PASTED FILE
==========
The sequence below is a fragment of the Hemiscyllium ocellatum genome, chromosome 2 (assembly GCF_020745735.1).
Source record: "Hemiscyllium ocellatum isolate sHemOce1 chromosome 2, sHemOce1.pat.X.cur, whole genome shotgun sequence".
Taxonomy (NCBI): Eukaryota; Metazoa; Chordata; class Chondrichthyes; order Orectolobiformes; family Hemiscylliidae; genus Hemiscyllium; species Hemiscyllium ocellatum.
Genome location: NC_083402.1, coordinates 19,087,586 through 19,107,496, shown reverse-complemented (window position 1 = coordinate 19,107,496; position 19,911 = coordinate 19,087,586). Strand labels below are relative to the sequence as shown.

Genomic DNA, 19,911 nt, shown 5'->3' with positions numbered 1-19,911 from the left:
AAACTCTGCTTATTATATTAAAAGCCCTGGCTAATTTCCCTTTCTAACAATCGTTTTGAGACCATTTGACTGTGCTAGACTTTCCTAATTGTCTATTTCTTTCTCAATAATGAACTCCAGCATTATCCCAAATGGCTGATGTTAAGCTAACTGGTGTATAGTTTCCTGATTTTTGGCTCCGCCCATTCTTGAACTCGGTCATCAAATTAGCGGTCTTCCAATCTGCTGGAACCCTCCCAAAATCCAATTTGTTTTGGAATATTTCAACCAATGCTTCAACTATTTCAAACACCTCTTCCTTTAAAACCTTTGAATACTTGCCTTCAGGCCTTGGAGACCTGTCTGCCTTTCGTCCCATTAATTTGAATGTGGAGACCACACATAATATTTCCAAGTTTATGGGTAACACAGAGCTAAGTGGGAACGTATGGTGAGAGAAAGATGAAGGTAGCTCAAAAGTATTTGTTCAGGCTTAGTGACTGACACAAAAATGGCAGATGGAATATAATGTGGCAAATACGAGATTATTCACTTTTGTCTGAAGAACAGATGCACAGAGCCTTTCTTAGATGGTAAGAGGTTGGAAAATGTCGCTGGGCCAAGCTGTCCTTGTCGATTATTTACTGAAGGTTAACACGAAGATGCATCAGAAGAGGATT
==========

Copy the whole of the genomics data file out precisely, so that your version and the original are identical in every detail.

The sequence below is a fragment of the Hemiscyllium ocellatum genome, chromosome 2 (assembly GCF_020745735.1).
Source record: "Hemiscyllium ocellatum isolate sHemOce1 chromosome 2, sHemOce1.pat.X.cur, whole genome shotgun sequence".
Taxonomy (NCBI): Eukaryota; Metazoa; Chordata; class Chondrichthyes; order Orectolobiformes; family Hemiscylliidae; genus Hemiscyllium; species Hemiscyllium ocellatum.
Genome location: NC_083402.1, coordinates 19,087,586 through 19,107,496, shown reverse-complemented (window position 1 = coordinate 19,107,496; position 19,911 = coordinate 19,087,586). Strand labels below are relative to the sequence as shown.

Genomic DNA, 19,911 nt, shown 5'->3' with positions numbered 1-19,911 from the left:
AAACTCTGCTTATTATATTAAAAGCCCTGGCTAATTTCCCTTTCTAACAATCGTTTTGAGACCATTTGACTGTGCTAGACTTTCCTAATTGTCTATTTCTTTCTCAATAATGAACTCCAGCATTATCCCAAATGGCTGATGTTAAGCTAACTGGTGTATAGTTTCCTGATTTTTGGCTCCGCCCATTCTTGAACTCGGTCATCAAATTAGCGGTCTTCCAATCTGCTGGAACCCTCCCAAAATCCAATTTGTTTTGGAATATTTCAACCAATGCTTCAACTATTTCAAACACCTCTTCCTTTAAAACCTTTGAATACTTGCCTTCAGGCCTTGGAGACCTGTCTGCCTTTCGTCCCATTAATTTGAATGTGGAGACCACACATAATATTTCCAAGTTTATGGGTAACACAGAGCTAAGTGGGAACGTATGGTGAGAGAAAGATGAAGGTAGCTCAAAAGTATTTGTTCAGGCTTAGTGACTGACACAAAAATGGCAGATGGAATATAATGTGGCAAATACGAGATTATTCACTTTTGTCTGAAGAACAGATGCACAGAGCCTTTCTTAGATGGTAAGAGGTTGGAAAATGTCGCTGGGCCAAGCTGTCCTTGTCGATTATTTACTGAAGGTTAACACGAAGATGCATCAGAAGAGGATT